Controversy in Brussels as countries agree to EU agricultural policy review


EU member states on Tuesday agreed to decide on environmental requirements under the common agricultural policy (CAP) in order to end the farmers’ protests that have been going on for several months – which have been met by violent police in Brussels for the third time in two months. .

Police said they used tear gas and water cannons against farmers who threw eggs and Molotov cocktails at them, while two officers were injured in the standoff and arrested.

The report of the CAP was approved by a special committee where the ministers of agriculture met under tight security in the European part of the city, where the farmers loaded 250 tractors, burning tires and barrels of hay.

“We have listened to our farmers and we have taken immediate steps to address their concerns at a time when they are facing many challenges,” said David Clarinval, Belgium’s deputy prime minister, who holds the EU’s rotating presidency.

He said the reform aims to cut red tape and give farmers flexibility in complying with green regulations while “maintaining a strong desire for the environment” – a move rejected by environmental groups as a major step backwards.

Farmers have been protesting across EU countries, from Belgium to France, Spain, Italy and Poland, over a long list of measures they say are cost-cutting.

The latest on agriculture comes less than three months before bloc-will elections for the European Parliament. Analysts predict that the vote will lead to the rise of right-wing parties that are using farmers’ discontent as part of their campaign.

The proposal will now go to EU lawmakers for approval.

– ‘Old Recipes’ –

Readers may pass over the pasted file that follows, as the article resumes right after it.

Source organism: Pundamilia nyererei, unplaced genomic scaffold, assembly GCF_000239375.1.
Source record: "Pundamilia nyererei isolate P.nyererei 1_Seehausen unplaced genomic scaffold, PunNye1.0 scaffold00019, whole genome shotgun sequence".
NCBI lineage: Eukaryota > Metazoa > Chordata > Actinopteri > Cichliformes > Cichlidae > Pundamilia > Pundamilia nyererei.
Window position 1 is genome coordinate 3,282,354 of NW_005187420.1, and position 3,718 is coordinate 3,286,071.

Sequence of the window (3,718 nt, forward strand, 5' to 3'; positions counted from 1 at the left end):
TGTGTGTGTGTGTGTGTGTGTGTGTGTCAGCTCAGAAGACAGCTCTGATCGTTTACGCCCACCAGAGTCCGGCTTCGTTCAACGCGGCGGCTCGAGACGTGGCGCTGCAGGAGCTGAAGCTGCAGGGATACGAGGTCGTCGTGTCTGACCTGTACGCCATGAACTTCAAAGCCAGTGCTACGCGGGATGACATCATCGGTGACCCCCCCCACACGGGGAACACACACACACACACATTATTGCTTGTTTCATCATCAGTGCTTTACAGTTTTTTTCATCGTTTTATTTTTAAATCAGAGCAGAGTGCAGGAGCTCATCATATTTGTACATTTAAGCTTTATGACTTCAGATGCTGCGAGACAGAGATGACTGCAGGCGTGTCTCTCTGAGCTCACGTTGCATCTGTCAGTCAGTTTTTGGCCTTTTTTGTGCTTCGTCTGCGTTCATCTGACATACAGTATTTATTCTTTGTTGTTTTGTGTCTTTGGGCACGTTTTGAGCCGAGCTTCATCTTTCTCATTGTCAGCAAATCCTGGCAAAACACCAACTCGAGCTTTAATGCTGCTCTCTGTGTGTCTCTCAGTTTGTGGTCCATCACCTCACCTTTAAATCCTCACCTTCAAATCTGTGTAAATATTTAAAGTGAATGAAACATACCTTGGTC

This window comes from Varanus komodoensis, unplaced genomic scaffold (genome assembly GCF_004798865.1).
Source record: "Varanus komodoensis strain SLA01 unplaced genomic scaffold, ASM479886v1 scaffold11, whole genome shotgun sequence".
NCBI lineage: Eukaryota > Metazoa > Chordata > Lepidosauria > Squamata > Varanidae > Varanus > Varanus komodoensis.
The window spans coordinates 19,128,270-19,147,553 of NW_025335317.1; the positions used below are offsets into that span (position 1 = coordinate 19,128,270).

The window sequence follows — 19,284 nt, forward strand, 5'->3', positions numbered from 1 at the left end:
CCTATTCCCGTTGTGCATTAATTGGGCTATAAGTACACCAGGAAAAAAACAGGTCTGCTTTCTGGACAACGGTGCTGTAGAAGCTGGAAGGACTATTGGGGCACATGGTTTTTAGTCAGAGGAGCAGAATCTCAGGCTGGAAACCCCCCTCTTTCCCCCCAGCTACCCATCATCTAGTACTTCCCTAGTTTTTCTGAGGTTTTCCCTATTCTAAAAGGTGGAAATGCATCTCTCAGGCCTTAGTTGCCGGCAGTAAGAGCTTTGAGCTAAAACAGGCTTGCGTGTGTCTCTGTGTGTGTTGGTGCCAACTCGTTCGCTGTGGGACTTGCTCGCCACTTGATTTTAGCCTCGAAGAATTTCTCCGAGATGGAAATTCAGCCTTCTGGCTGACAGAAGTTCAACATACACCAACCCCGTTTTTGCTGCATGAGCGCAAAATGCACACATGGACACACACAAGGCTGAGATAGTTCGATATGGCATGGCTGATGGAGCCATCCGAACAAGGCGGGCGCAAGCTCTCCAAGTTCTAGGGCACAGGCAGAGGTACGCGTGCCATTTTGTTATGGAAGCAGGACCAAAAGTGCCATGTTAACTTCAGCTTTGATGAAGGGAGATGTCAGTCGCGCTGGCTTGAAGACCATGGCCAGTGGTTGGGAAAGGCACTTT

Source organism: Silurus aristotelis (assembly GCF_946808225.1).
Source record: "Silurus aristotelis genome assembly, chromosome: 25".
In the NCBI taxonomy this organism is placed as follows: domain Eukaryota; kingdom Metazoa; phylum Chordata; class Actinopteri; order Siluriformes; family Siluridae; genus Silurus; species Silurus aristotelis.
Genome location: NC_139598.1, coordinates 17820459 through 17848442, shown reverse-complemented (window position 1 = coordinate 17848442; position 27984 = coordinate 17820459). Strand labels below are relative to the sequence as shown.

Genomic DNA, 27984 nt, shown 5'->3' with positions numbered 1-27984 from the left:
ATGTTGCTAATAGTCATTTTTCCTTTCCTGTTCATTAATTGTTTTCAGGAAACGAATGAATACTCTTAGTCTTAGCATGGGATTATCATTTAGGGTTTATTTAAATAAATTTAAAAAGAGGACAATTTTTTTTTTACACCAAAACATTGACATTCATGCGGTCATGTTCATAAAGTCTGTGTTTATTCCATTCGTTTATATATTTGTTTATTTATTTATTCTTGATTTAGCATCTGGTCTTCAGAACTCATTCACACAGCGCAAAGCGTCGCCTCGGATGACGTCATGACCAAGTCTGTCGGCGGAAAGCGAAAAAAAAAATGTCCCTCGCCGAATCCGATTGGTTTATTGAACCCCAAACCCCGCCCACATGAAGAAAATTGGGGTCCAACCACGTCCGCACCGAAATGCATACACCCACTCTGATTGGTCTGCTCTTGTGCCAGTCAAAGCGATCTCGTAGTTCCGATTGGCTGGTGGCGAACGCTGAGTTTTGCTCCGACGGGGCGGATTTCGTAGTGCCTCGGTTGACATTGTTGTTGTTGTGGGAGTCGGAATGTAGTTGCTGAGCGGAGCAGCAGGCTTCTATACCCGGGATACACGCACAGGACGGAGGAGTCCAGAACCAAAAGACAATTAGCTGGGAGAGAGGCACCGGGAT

The CAP review, which was originally prepared by the European Commission in mid-March, changes the environmental and climate policy that determines whether farmers can receive support under the plan.

A major change includes granting rights to farmers who fail to meet CAP requirements due to adverse weather conditions.

The revision also eliminates the obligation to set aside a portion of the land for cultivation — a policy aimed at protecting soil and promoting biodiversity but a major problem for farmers. But they would still be encouraged to do so.

Countries in the organization will be able to choose which soils to protect and in which climate, and will be allowed to plant different crops and rotate them.

And the reform exempts small farms under 10 hectares (25 acres) from the procedures and penalties related to CAP compliance.

French Agriculture Minister Marc Fesneau welcomed it as a “decent” step.

And Europe’s powerful farmers’ union Copa-Cogeca said its adoption by member states sent a “good signal”, calling on EU lawmakers to follow suit.

But a coalition of 16 environmental groups, including WWF and Greenpeace, announced that they were “deeply concerned”, saying that the decision was made without proper evaluation and urging the Commission to change it.

The review was approved and supported by most of the relevant EU countries – beyond opposition from Germany.

Despite frequent criticism of the CAP rules, Germany’s Agriculture Minister Cem Ozdemir said the changes represented a step backwards – to a time before the EU made environmental protection a priority.

“We don’t get better results using old recipes,” Ozdemir warned. “This was a law that really hurt the little guys, and it only made the big guys bigger.”



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